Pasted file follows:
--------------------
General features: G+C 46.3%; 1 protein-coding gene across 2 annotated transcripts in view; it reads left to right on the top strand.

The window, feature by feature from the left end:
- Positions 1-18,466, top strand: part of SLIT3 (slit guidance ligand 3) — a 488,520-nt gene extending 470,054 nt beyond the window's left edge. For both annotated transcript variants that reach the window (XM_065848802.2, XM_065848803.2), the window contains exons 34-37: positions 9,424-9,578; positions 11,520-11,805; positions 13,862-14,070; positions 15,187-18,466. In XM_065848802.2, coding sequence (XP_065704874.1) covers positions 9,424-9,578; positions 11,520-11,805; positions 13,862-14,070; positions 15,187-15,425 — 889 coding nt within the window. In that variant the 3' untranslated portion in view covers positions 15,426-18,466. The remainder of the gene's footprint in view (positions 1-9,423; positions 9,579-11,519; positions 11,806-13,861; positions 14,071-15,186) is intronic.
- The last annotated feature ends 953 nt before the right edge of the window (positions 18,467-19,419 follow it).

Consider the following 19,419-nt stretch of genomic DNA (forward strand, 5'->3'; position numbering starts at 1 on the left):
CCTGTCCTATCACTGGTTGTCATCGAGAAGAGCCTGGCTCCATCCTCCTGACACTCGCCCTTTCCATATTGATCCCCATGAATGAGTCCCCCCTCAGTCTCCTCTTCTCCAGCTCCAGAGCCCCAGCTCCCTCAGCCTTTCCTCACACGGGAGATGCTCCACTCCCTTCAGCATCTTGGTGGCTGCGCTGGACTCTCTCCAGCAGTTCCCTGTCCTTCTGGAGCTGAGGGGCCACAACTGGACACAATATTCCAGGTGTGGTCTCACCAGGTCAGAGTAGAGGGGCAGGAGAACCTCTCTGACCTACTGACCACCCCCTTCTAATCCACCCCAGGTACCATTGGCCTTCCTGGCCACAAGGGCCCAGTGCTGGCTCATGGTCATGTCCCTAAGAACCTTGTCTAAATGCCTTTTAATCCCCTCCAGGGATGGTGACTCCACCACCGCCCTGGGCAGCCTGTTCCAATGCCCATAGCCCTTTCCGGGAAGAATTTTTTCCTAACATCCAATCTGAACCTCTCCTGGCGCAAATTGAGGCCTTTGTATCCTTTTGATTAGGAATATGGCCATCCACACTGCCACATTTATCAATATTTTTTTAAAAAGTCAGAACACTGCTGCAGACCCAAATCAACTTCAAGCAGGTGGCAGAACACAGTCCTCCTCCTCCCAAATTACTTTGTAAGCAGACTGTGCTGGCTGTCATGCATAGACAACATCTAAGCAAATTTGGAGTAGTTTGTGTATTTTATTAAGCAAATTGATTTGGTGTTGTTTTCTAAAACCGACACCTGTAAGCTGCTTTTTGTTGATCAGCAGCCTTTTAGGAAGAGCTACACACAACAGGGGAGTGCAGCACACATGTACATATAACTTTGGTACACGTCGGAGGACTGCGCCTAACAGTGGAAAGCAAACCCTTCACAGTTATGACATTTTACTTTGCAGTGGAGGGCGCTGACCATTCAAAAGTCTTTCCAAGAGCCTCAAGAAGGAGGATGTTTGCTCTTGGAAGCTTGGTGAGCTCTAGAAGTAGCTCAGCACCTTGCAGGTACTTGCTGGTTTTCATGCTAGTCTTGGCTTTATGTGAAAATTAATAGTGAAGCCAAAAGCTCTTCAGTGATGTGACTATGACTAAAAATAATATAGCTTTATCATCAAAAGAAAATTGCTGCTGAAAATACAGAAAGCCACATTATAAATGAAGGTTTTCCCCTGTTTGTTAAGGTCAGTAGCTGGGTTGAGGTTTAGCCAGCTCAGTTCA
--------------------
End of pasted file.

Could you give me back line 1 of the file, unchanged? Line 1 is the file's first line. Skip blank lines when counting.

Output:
General features: G+C 46.3%; 1 protein-coding gene across 2 annotated transcripts in view; it reads left to right on the top strand.